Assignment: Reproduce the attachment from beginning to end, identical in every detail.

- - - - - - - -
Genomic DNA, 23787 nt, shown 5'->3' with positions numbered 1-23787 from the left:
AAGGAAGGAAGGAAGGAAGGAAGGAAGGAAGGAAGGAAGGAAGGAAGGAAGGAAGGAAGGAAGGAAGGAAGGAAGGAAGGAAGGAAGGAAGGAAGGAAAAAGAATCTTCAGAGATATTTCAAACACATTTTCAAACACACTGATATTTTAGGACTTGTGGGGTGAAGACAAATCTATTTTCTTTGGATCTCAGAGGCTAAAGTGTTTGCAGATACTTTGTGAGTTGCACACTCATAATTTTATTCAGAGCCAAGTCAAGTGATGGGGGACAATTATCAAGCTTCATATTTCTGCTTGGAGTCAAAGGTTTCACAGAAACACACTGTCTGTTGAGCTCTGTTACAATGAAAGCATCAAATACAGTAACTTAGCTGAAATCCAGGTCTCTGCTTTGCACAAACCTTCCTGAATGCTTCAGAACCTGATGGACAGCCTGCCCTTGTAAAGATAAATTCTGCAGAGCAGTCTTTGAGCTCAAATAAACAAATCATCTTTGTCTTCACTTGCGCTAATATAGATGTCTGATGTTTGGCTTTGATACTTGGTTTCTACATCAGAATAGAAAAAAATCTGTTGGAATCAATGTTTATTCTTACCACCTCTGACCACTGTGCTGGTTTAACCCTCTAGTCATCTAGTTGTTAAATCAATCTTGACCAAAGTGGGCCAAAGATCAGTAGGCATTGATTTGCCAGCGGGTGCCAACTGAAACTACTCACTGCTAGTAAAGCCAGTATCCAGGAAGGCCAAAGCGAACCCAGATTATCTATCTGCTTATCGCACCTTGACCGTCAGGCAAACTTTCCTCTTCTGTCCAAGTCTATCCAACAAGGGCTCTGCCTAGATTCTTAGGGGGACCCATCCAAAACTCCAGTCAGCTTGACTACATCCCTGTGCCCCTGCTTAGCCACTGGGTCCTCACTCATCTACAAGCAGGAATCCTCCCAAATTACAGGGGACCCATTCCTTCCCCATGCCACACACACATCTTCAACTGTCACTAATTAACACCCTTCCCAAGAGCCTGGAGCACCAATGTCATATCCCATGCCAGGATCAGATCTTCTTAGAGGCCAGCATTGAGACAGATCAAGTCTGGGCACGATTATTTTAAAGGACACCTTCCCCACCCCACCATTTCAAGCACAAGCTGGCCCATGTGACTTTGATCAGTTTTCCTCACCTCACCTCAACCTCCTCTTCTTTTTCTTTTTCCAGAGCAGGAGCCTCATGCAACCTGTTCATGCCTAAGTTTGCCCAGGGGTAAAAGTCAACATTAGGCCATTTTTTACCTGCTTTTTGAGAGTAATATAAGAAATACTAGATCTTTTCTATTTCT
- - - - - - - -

Genomic DNA, 23787 nt, shown 5'->3' with positions numbered 1-23787 from the left:
AAGGAAGGAAGGAAGGAAGGAAGGAAGGAAGGAAGGAAGGAAGGAAGGAAGGAAGGAAGGAAGGAAGGAAGGAAGGAAGGAAGGAAGGAAGGAAGGAAAAAGAATCTTCAGAGATATTTCAAACACATTTTCAAACACACTGATATTTTAGGACTTGTGGGGTGAAGACAAATCTATTTTCTTTGGATCTCAGAGGCTAAAGTGTTTGCAGATACTTTGTGAGTTGCACACTCATAATTTTATTCAGAGCCAAGTCAAGTGATGGGGGACAATTATCAAGCTTCATATTTCTGCTTGGAGTCAAAGGTTTCACAGAAACACACTGTCTGTTGAGCTCTGTTACAATGAAAGCATCAAATACAGTAACTTAGCTGAAATCCAGGTCTCTGCTTTGCACAAACCTTCCTGAATGCTTCAGAACCTGATGGACAGCCTGCCCTTGTAAAGATAAATTCTGCAGAGCAGTCTTTGAGCTCAAATAAACAAATCATCTTTGTCTTCACTTGCGCTAATATAGATGTCTGATGTTTGGCTTTGATACTTGGTTTCTACATCAGAATAGAAAAAAATCTGTTGGAATCAATGTTTATTCTTACCACCTCTGACCACTGTGCTGGTTTAACCCTCTAGTCATCTAGTTGTTAAATCAATCTTGACCAAAGTGGGCCAAAGATCAGTAGGCATTGATTTGCCAGCGGGTGCCAACTGAAACTACTCACTGCTAGTAAAGCCAGTATCCAGGAAGGCCAAAGCGAACCCAGATTATCTATCTGCTTATCGCACCTTGACCGTCAGGCAAACTTTCCTCTTCTGTCCAAGTCTATCCAACAAGGGCTCTGCCTAGATTCTTAGGGGGACCCATCCAAAACTCCAGTCAGCTTGACTACATCCCTGTGCCCCTGCTTAGCCACTGGGTCCTCACTCATCTACAAGCAGGAATCCTCCCAAATTACAGGGGACCCATTCCTTCCCCATGCCACACACACATCTTCAACTGTCACTAATTAACACCCTTCCCAAGAGCCTGGAGCACCAATGTCATATCCCATGCCAGGATCAGATCTTCTTAGAGGCCAGCATTGAGACAGATCAAGTCTGGGCACGATTATTTTAAAGGACACCTTCCCCACCCCACCATTTCAAGCACAAGCTGGCCCATGTGACTTTGATCAGTTTTCCTCACCTCACCTCAACCTCCTCTTCTTTTTCTTTTTCCAGAGCAGGAGCCTCATGCAACCTGTTCATGCCTAAGTTTGCCCAGGGGTAAAAGTCAACATTAGGCCATTTTTTACCTGCTTTTTGAGAGTAATATAAGAAATACTAGATCTTTTCTATTTCT